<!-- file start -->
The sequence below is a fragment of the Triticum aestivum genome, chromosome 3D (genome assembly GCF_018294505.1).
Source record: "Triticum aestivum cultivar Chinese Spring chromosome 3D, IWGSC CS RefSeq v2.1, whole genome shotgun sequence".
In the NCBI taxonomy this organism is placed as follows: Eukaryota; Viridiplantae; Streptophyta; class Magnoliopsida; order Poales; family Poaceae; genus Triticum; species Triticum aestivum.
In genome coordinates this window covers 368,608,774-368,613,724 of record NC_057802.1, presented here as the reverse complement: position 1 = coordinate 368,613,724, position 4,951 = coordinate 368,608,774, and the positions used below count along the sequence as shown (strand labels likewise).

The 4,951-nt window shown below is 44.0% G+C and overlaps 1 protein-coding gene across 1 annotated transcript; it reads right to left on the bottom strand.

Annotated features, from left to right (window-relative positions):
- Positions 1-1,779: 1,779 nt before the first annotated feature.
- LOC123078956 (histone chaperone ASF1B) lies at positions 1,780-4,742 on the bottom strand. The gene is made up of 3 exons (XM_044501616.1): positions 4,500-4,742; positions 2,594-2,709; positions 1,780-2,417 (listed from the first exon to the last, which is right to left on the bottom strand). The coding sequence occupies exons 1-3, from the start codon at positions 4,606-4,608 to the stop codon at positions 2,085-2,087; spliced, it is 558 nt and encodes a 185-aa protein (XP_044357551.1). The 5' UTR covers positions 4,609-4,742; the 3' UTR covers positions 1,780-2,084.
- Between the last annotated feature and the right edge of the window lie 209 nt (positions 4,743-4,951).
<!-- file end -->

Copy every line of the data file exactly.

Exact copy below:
The sequence below is a fragment of the Triticum aestivum genome, chromosome 3D (genome assembly GCF_018294505.1).
Source record: "Triticum aestivum cultivar Chinese Spring chromosome 3D, IWGSC CS RefSeq v2.1, whole genome shotgun sequence".
In the NCBI taxonomy this organism is placed as follows: Eukaryota; Viridiplantae; Streptophyta; class Magnoliopsida; order Poales; family Poaceae; genus Triticum; species Triticum aestivum.
In genome coordinates this window covers 368,608,774-368,613,724 of record NC_057802.1, presented here as the reverse complement: position 1 = coordinate 368,613,724, position 4,951 = coordinate 368,608,774, and the positions used below count along the sequence as shown (strand labels likewise).

The 4,951-nt window shown below is 44.0% G+C and overlaps 1 protein-coding gene across 1 annotated transcript; it reads right to left on the bottom strand.

Annotated features, from left to right (window-relative positions):
- Positions 1-1,779: 1,779 nt before the first annotated feature.
- LOC123078956 (histone chaperone ASF1B) lies at positions 1,780-4,742 on the bottom strand. The gene is made up of 3 exons (XM_044501616.1): positions 4,500-4,742; positions 2,594-2,709; positions 1,780-2,417 (listed from the first exon to the last, which is right to left on the bottom strand). The coding sequence occupies exons 1-3, from the start codon at positions 4,606-4,608 to the stop codon at positions 2,085-2,087; spliced, it is 558 nt and encodes a 185-aa protein (XP_044357551.1). The 5' UTR covers positions 4,609-4,742; the 3' UTR covers positions 1,780-2,084.
- Between the last annotated feature and the right edge of the window lie 209 nt (positions 4,743-4,951).